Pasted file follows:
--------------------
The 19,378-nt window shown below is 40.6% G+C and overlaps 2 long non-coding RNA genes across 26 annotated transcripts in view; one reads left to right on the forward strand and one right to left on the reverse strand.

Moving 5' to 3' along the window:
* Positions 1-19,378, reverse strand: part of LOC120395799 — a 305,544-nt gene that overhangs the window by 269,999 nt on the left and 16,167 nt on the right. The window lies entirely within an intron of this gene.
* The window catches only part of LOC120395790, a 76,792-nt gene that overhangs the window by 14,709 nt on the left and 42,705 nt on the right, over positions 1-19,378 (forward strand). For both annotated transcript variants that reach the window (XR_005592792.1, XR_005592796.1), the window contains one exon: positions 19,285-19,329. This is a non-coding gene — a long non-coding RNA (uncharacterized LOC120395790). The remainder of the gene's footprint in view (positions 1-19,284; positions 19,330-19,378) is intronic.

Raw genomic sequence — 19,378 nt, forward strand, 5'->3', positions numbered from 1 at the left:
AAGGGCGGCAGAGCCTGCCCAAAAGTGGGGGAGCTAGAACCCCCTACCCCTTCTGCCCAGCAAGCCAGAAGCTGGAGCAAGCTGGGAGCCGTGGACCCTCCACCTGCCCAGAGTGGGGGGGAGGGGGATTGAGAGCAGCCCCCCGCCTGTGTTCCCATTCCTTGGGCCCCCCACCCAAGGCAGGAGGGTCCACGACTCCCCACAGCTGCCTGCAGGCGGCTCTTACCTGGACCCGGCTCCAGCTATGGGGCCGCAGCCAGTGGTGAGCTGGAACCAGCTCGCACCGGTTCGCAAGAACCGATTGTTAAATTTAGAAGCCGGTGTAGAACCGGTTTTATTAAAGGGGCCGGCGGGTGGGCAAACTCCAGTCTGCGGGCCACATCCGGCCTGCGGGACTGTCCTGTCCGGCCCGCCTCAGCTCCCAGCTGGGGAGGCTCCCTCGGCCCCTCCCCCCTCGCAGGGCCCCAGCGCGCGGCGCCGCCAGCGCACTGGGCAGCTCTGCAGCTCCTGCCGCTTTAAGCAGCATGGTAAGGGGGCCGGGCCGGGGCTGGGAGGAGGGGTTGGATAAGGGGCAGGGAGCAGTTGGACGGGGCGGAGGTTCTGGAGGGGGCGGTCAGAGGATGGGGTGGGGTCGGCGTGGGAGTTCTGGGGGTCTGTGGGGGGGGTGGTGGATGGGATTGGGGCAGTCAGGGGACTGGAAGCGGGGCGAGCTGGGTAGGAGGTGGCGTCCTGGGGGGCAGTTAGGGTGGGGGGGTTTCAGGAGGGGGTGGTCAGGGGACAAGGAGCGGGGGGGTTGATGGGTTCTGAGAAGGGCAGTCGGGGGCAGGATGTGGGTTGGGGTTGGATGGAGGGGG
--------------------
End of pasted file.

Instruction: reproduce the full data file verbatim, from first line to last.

The 19,378-nt window shown below is 40.6% G+C and overlaps 2 long non-coding RNA genes across 26 annotated transcripts in view; one reads left to right on the forward strand and one right to left on the reverse strand.

Moving 5' to 3' along the window:
* Positions 1-19,378, reverse strand: part of LOC120395799 — a 305,544-nt gene that overhangs the window by 269,999 nt on the left and 16,167 nt on the right. The window lies entirely within an intron of this gene.
* The window catches only part of LOC120395790, a 76,792-nt gene that overhangs the window by 14,709 nt on the left and 42,705 nt on the right, over positions 1-19,378 (forward strand). For both annotated transcript variants that reach the window (XR_005592792.1, XR_005592796.1), the window contains one exon: positions 19,285-19,329. This is a non-coding gene — a long non-coding RNA (uncharacterized LOC120395790). The remainder of the gene's footprint in view (positions 1-19,284; positions 19,330-19,378) is intronic.

Raw genomic sequence — 19,378 nt, forward strand, 5'->3', positions numbered from 1 at the left:
AAGGGCGGCAGAGCCTGCCCAAAAGTGGGGGAGCTAGAACCCCCTACCCCTTCTGCCCAGCAAGCCAGAAGCTGGAGCAAGCTGGGAGCCGTGGACCCTCCACCTGCCCAGAGTGGGGGGGAGGGGGATTGAGAGCAGCCCCCCGCCTGTGTTCCCATTCCTTGGGCCCCCCACCCAAGGCAGGAGGGTCCACGACTCCCCACAGCTGCCTGCAGGCGGCTCTTACCTGGACCCGGCTCCAGCTATGGGGCCGCAGCCAGTGGTGAGCTGGAACCAGCTCGCACCGGTTCGCAAGAACCGATTGTTAAATTTAGAAGCCGGTGTAGAACCGGTTTTATTAAAGGGGCCGGCGGGTGGGCAAACTCCAGTCTGCGGGCCACATCCGGCCTGCGGGACTGTCCTGTCCGGCCCGCCTCAGCTCCCAGCTGGGGAGGCTCCCTCGGCCCCTCCCCCCTCGCAGGGCCCCAGCGCGCGGCGCCGCCAGCGCACTGGGCAGCTCTGCAGCTCCTGCCGCTTTAAGCAGCATGGTAAGGGGGCCGGGCCGGGGCTGGGAGGAGGGGTTGGATAAGGGGCAGGGAGCAGTTGGACGGGGCGGAGGTTCTGGAGGGGGCGGTCAGAGGATGGGGTGGGGTCGGCGTGGGAGTTCTGGGGGTCTGTGGGGGGGGTGGTGGATGGGATTGGGGCAGTCAGGGGACTGGAAGCGGGGCGAGCTGGGTAGGAGGTGGCGTCCTGGGGGGCAGTTAGGGTGGGGGGGTTTCAGGAGGGGGTGGTCAGGGGACAAGGAGCGGGGGGGTTGATGGGTTCTGAGAAGGGCAGTCGGGGGCAGGATGTGGGTTGGGGTTGGATGGAGGGGG